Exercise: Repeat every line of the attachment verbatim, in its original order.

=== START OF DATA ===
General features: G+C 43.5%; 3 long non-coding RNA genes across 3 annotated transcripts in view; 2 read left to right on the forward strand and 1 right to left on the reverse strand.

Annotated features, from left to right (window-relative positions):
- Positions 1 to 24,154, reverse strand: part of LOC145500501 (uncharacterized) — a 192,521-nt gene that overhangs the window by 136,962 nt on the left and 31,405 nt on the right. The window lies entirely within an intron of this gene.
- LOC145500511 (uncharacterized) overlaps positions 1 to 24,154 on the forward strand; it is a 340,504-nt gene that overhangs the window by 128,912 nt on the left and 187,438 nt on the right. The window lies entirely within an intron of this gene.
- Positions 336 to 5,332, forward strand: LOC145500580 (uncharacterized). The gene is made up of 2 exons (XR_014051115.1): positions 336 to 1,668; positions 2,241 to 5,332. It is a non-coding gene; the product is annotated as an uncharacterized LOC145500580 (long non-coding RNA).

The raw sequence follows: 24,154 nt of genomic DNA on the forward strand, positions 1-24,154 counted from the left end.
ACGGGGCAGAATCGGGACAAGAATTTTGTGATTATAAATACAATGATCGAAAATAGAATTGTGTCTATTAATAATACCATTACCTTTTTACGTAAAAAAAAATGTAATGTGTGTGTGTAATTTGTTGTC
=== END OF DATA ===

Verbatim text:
General features: G+C 43.5%; 3 long non-coding RNA genes across 3 annotated transcripts in view; 2 read left to right on the forward strand and 1 right to left on the reverse strand.

Annotated features, from left to right (window-relative positions):
- Positions 1 to 24,154, reverse strand: part of LOC145500501 (uncharacterized) — a 192,521-nt gene that overhangs the window by 136,962 nt on the left and 31,405 nt on the right. The window lies entirely within an intron of this gene.
- LOC145500511 (uncharacterized) overlaps positions 1 to 24,154 on the forward strand; it is a 340,504-nt gene that overhangs the window by 128,912 nt on the left and 187,438 nt on the right. The window lies entirely within an intron of this gene.
- Positions 336 to 5,332, forward strand: LOC145500580 (uncharacterized). The gene is made up of 2 exons (XR_014051115.1): positions 336 to 1,668; positions 2,241 to 5,332. It is a non-coding gene; the product is annotated as an uncharacterized LOC145500580 (long non-coding RNA).

The raw sequence follows: 24,154 nt of genomic DNA on the forward strand, positions 1-24,154 counted from the left end.
ACGGGGCAGAATCGGGACAAGAATTTTGTGATTATAAATACAATGATCGAAAATAGAATTGTGTCTATTAATAATACCATTACCTTTTTACGTAAAAAAAAATGTAATGTGTGTGTGTAATTTGTTGTC